Thomas Aquinas even allowed for the overthrow of a king (and even regicide when the king was a usurper and thus no true king) but he forbade, as did the Church, the overthrow by his subjects of any legitimate king. The only human power capable of deposing the king was the pope. The reasoning was impeccable. If a subject may overthrow his superior for some bad law who was to be the judge of whether the law was bad? If the subject could so judge his own superior then all lawful superior authority could lawfully be overthrown by the arbitrary judgement of an inferior and thus all law was under constant threat. So it has proved since the French Revolution and after, when revolutionaries have claimed the right to overthrow governments. Towards the end of the Middle Ages many philosophers such as Nicholas of Cusa and Francisco Suarez propounded similar theories. The Church was the final guarantor that Christian kings would follow the laws and constitutional traditions of their ancestors and the laws of God and of justice. Similarly, the Chinese concept of Mandate of Heaven required that the emperor properly carry out the proper rituals, consult his ministers, and made it extremely difficult to undo any acts carried out by an ancestor.

The Scriptural basis of the Divine Right of Kings comes partly from Romans 13:1-2, which states: "Let every soul be subject unto the higher powers. For there is no power but of God: the powers that be are ordained of God. Whosoever therefore resisteth the power, resisteth the ordinance of God: and they that resist shall receive to themselves damnation."

Relationship with the Doctrine of Two Swords

However, this overlooks those parts of Scripture which provide for the doctrine of the "Two Swords" and for the ancient Roman Catholic understanding of the powers, rights and duties of kings to protect the Christian Constitution of states, to defend and extend the boundaries of Christendom by lawful means only, to protect and defend the innocent, the weak, the poor and vulnerable, and to protect the Church and the Papacy with the king's own life, if necessary. The emperor was the first knight of Christendom and the other Christian kings his brother-knights sworn to Christian chivalry with all its manifold obligations to justice and charity.

This concept partly lived on in the Divine Right of Kings but was much undermined and attenuated by the cutting away of the spiritual arm, turning it into a mere department of state, subsidiary to the king. The result was that this then appeared to say that any attempt by his subjects to hold the king to his historic obligations would be contrary to the will of God and that any person so acting would be damned. In Roman Catholic jurisprudence, this meant the Pope.

Divine Right in East Asian countries

In China and East Asia, rulers justified their rule using a similar concept called the Mandate of Heaven. It was similar to the European notion of the Divine Right of Kings in that both sought to legitimize rule from divine approval. However, while the Divine Right of Kings granted unconditional legitimacy, the Mandate of Heaven was conditional on the just behavior of the ruler. Heaven would bless the authority of a just ruler, but would be displeased with a despotic ruler and would withdraw its mandate. The Mandate of Heaven would then transfer to those who would rule best.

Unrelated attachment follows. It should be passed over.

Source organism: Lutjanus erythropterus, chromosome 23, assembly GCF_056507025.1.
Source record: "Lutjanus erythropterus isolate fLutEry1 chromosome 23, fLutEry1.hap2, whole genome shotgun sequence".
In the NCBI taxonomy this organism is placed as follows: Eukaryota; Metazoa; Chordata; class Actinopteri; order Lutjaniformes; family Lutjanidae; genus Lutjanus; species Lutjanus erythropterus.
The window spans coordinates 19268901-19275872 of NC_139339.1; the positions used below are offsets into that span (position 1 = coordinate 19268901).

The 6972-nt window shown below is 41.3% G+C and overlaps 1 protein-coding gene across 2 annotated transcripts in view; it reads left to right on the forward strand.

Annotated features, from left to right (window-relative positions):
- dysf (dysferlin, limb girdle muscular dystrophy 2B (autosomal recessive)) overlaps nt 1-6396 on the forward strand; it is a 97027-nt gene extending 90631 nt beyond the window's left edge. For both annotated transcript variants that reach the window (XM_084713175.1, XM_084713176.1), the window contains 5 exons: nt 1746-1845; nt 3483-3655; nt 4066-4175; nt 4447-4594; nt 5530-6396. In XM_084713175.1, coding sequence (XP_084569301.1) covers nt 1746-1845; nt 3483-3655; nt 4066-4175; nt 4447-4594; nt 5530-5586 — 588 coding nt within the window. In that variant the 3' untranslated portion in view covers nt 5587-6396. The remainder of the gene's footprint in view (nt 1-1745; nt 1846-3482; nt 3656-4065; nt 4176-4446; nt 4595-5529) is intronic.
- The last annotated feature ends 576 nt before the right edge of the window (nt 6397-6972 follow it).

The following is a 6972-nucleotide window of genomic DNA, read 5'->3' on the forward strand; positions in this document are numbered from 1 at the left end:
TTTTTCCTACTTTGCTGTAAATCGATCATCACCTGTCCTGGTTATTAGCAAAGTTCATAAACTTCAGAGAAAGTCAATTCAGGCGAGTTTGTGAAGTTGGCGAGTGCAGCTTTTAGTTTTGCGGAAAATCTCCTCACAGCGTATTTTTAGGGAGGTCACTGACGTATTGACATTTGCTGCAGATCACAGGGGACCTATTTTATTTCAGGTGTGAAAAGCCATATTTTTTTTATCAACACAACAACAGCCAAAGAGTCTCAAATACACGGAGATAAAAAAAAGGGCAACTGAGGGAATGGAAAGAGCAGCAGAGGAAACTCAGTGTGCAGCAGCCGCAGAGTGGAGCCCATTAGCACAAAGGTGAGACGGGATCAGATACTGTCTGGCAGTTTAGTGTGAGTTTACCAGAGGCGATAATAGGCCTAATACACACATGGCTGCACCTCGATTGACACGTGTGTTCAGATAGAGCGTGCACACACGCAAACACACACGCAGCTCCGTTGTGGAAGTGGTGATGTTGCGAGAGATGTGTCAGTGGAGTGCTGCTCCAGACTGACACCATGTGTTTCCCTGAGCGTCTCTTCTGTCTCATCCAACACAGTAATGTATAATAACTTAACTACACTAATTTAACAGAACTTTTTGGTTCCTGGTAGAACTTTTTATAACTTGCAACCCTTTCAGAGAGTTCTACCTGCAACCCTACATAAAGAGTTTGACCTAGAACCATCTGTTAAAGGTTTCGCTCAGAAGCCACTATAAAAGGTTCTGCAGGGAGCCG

Whereas revolution is never legitimate under the Divine Right of Kings, the philosophy associated with the Mandate of Heaven approved of the overthrow of unjust rulers. In China, the right of rebellion against an unjust ruler had been a part of the political philosophy ever since the Zhou dynasty, whose rulers has used this philosophy to justify their overthrow of the previous Shang dynasty. Chinese historians interpreted a successful revolt as evidence that the Mandate of Heaven had passed.

Opposition to the Divine Right of Kings

In the mid sixteenth century, among groups of English Protestant exiles fleeing from Queen Mary I, some of the earliest anti-monarchist publications emerged. “Weaned of uncritical royalism by the actions of Queen Mary… The political thinking of men like Ponet, Knox, Goodman and Hales showed a new attitude of irreverence toward monarchy in general”.

In 1553 Mary I, a Roman Catholic, succeeded her Protestant half brother, Edward VI, to the English throne. Mary set about trying to restore Roman Catholicism by making sure that: Edward's religious laws were abolished in the Statute of Repeal Act (1553); the Protestant religious laws passed in the time of Henry VIII were repealed; and the Revival of the Heresy Acts were passed in 1554. The Marian Persecutions begun soon afterwards. In January 1555 first of nearly 300 Protestants was burnt at the stake under 'Bloody Mary'. When Thomas Wyatt the younger instigated what became known as the Wyatt's rebellion John Ponet, the highest-ranking ecclesiastic among the exiles, returned to England to participate in the uprising. He escaped to Strasbourg after the Rebellion's defeat and, the following year, he published A Shorte Treatise of Politike Power, in which he put forward a theory of justified opposition to secular rulers.

“Ponet’s treatise comes first in a new wave of anti-monarchical writings… It has never been assessed at its true importance, for it antedates by several years those more brilliantly expressed but less radical Huguenot writings which have usually been taken to represent the Tyrannicide-theories of the Reformation”.

Ponet's pamphlet was republished on the eve of King Charles I’s execution.

According to US President John Adams, Ponet's work contained "all the essential principles of liberty, which were afterward dilated on by Sidney and Locke" including the idea of a three-branched government.

In due course opposition to the divine right of kings came from a number of sources, including poet John Milton in his pamphlet The Tenure of Kings and Magistrates. Probably the two most famous declarations of a right to revolution against tyranny in the English language are John Locke’s Essay concerning The True Original, Extent, and End of Civil-Government and Thomas Jefferson’s eloquent, popular formulation in The Declaration of Independence "all men are created equal".

See also

Notes

Further reading

  • Burgess, Glenn. "The Divine Right of Kings Reconsidered" The English Historical Review 107 No. 425 (October 1992:837-861).
  • The Divine Right of Kings - from the BBC program In our Time